Dead to the World by L.E. Bryce
Publisher: Phaze Books
Length: Full (300 pgs)
Other: M/M, Voyeurism, Bondage/Spanking, Forced Sex
Rating: 5 Cherries
Review by: Phlox
Servant and consort of the Lady of the Waters, a powerful sea goddess, Erred is captured by slave traders during a pilgrimage and borne across the desert to be sold. In the decadent city of Tajhaan, he is trained in the arts of love to become a pleasure slave and eventually a courtesan. But in the claustrophobic world of intrigue and brutality he inhabits, what place is there for hope, faith--or love?
The reader has no time to draw breath at the start of this heart-wrenching story. We are picked up and dropped with surgical precision directly into misadventure in progress with Erred already captured by raiders, bound and beaten into submission. A prince in his own country and one of the talevé, the sacred consorts of the water goddess, he is ripped from a life of protected privilege and thrust into one of uncertainty and fear as a Tajhaani slave.
Erred’s slow deterioration, his every defiance and defense stripped from him by acts of calculated brutality and humiliation, is heartbreaking but it also provides a meticulous window into the strange world of institutionalized slavery. We forget that slavery is an ongoing issue worldwide and did not end with the American Civil War. The sociologist Orlando Patterson calls slavery a ‘social death’, echoed here in Ms. Bryce’s title, where the slave is stripped not only of all legal rights but also his social rights. He becomes a non-person. What Mr. Patterson points out, though, is that while there must be legal and social institutions in place for slavery to be sustainable, there is one more crucial factor: the acquiescence of the enslaved person. The slave must, at some point, agree to be a slave for the system to work. Some of my readers will cry foul here. The slave is given no good choice, give in or die. However, examples crop up throughout history of successful slave revolts from Roman gladiators to Jamaican plantation workers. The reason these revolts happened so infrequently was the psychological success of the institution in making someone truly believe in their own social death.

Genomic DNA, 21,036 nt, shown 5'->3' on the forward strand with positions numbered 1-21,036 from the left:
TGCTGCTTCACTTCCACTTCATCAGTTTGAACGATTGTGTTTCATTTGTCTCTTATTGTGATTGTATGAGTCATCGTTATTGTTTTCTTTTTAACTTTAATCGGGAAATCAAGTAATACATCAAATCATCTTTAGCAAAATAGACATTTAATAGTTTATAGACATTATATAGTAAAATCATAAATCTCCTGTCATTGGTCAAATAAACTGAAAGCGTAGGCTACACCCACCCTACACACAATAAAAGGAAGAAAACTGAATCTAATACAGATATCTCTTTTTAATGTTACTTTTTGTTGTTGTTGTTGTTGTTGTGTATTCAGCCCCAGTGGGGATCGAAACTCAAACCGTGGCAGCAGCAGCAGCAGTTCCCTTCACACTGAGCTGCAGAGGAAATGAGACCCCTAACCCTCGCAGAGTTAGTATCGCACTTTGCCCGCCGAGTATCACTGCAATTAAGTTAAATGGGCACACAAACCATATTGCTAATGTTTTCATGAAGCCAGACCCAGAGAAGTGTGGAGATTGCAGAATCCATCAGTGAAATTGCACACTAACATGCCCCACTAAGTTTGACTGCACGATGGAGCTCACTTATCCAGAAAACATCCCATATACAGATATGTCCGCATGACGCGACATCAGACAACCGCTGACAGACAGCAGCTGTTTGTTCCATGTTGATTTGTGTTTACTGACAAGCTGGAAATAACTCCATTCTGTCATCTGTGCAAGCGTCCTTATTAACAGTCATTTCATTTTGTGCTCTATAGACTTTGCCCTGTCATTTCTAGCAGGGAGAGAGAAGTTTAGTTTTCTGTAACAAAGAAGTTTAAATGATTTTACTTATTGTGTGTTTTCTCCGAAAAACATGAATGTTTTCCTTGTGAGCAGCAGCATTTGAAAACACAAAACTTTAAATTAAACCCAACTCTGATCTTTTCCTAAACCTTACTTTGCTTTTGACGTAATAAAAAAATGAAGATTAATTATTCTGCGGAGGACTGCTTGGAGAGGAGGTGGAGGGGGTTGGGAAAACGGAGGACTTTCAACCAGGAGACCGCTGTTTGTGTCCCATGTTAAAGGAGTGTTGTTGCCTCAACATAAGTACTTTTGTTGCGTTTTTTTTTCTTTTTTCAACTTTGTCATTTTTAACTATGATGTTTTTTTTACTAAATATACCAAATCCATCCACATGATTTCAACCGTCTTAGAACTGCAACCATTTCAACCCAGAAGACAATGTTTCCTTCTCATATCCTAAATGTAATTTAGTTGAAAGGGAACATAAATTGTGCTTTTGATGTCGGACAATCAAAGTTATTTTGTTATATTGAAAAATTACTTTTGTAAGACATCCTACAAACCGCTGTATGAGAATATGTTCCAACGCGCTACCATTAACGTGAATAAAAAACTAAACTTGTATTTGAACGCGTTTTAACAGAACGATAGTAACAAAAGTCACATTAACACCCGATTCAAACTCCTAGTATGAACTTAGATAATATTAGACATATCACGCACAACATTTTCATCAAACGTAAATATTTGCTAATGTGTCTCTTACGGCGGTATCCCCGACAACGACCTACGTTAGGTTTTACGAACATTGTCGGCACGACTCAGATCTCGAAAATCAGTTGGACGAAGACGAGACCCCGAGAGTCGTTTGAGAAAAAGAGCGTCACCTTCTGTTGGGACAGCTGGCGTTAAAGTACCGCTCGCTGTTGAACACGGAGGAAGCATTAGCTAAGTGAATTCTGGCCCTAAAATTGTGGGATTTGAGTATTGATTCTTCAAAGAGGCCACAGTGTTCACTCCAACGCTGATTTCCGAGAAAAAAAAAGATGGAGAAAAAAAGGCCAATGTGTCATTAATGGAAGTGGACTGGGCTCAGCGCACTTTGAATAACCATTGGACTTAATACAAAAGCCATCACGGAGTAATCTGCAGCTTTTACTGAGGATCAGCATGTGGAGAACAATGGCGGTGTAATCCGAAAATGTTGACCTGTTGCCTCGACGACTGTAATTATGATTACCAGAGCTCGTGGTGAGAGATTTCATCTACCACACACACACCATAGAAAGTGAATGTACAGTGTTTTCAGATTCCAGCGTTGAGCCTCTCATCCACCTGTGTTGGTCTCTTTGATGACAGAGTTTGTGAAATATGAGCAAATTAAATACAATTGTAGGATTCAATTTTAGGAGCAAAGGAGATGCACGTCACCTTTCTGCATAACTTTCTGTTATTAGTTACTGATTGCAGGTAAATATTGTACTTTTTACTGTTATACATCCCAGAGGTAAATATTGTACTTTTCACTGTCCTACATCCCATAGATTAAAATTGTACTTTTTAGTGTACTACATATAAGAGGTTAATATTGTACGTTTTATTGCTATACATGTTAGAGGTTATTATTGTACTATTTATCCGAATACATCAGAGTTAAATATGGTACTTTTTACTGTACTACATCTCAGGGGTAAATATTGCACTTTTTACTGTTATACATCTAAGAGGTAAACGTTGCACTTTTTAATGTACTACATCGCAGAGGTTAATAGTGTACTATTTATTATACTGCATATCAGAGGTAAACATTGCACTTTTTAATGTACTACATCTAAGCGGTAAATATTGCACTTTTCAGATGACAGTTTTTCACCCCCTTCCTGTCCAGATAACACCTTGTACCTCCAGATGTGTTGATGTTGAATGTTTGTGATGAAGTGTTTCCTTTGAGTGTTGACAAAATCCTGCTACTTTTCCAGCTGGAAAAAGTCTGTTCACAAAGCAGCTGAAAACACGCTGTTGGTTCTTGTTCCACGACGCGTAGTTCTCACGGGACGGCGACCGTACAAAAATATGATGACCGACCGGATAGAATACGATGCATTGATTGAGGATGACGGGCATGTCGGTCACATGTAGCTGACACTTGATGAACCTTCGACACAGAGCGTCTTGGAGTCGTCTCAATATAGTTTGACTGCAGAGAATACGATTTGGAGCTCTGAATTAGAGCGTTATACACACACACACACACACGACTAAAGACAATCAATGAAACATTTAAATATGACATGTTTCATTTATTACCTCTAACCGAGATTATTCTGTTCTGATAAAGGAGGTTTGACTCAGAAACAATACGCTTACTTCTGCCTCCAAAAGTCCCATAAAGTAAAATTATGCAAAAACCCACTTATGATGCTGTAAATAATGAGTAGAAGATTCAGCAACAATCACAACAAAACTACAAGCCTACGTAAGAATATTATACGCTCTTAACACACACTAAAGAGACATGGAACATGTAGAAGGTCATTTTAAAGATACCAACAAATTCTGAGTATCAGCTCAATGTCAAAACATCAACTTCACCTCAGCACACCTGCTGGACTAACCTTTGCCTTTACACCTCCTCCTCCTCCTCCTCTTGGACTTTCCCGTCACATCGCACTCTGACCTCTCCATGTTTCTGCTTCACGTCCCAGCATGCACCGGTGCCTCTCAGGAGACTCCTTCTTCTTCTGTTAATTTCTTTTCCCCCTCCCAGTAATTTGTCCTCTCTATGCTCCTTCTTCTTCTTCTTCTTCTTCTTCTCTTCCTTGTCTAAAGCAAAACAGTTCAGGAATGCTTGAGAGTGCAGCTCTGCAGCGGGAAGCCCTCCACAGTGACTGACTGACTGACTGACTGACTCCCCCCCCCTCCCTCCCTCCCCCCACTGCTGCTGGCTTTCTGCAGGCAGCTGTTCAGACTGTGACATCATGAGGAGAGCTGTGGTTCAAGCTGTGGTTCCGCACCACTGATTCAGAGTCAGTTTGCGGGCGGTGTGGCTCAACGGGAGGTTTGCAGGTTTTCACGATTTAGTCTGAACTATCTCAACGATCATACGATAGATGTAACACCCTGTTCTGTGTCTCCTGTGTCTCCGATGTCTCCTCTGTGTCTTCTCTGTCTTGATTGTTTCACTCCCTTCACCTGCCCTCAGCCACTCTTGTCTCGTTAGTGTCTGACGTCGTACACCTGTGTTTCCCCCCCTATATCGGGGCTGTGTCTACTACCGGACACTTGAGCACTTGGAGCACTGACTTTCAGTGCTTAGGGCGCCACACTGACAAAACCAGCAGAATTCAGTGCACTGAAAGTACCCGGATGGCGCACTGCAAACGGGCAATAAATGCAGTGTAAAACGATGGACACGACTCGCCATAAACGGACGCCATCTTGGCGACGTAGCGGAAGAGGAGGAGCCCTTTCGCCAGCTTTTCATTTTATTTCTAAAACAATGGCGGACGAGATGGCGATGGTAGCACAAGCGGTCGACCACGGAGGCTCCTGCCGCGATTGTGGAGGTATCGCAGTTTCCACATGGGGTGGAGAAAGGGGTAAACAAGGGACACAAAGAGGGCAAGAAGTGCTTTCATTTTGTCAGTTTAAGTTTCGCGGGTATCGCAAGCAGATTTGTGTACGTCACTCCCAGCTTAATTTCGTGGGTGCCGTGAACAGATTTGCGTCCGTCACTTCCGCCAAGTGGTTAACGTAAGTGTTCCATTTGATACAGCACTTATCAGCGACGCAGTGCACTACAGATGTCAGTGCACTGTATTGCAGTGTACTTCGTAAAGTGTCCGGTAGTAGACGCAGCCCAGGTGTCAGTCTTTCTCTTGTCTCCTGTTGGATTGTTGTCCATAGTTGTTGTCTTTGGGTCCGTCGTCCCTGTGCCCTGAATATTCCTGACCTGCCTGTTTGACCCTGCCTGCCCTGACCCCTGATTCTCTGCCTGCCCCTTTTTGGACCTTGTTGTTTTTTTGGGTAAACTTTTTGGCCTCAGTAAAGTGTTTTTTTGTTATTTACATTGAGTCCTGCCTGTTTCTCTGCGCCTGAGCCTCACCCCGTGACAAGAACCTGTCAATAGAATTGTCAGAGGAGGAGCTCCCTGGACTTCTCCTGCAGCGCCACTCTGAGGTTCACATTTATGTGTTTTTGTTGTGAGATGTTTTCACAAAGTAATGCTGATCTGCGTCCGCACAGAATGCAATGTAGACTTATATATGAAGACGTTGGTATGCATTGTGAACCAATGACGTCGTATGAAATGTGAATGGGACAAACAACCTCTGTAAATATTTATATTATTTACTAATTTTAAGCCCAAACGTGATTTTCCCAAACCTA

This is Erred’s journey, from sacred being to non-person, made all the more poignant by stolen moments of shared joy and satisfaction, such as the discovery of love with another slave, Tharril, which are inevitably taken from him. Ms. Bryce’s beautiful, intelligent writing renders the journey into something profound, though, rather than maudlin. Her world is well-crafted and fully realized, from the characters’ motivations and flaws to the brightly colored bazaars, from the political wrangling to the clashes of spirituality and culture, every detail is thought out and rendered beautifully. Here, for example, the High Prince ponders his first meeting with Erred, in which Erred’s master has sent him to pleasure the Prince as a bribe: ‘These were well-worn texts which sang the praises of lush, ebony-haired beauties and youths in the first bloom of their manhood with bottoms like firm peaches, of laughter between lovers and utterances of longing, but in them a man would find neither explanation nor remedy for the enchantment of a white-haired beauty lying beneath him like a broken dove.’
Folks, I am a fairly jaded reader. I tend to snort and roll my eyes at literary pathos. But this story pulled at my heart and, yes, I’ll confess: I had to stop and leave the computer to cry not once but twice during the reading. This is a novel of erotic fantasy I would recommend to any reader, a novel that defies genre pigeon-holing and leaves the reader wrung out but richer than before. Feed your heart; feed your mind, read this book.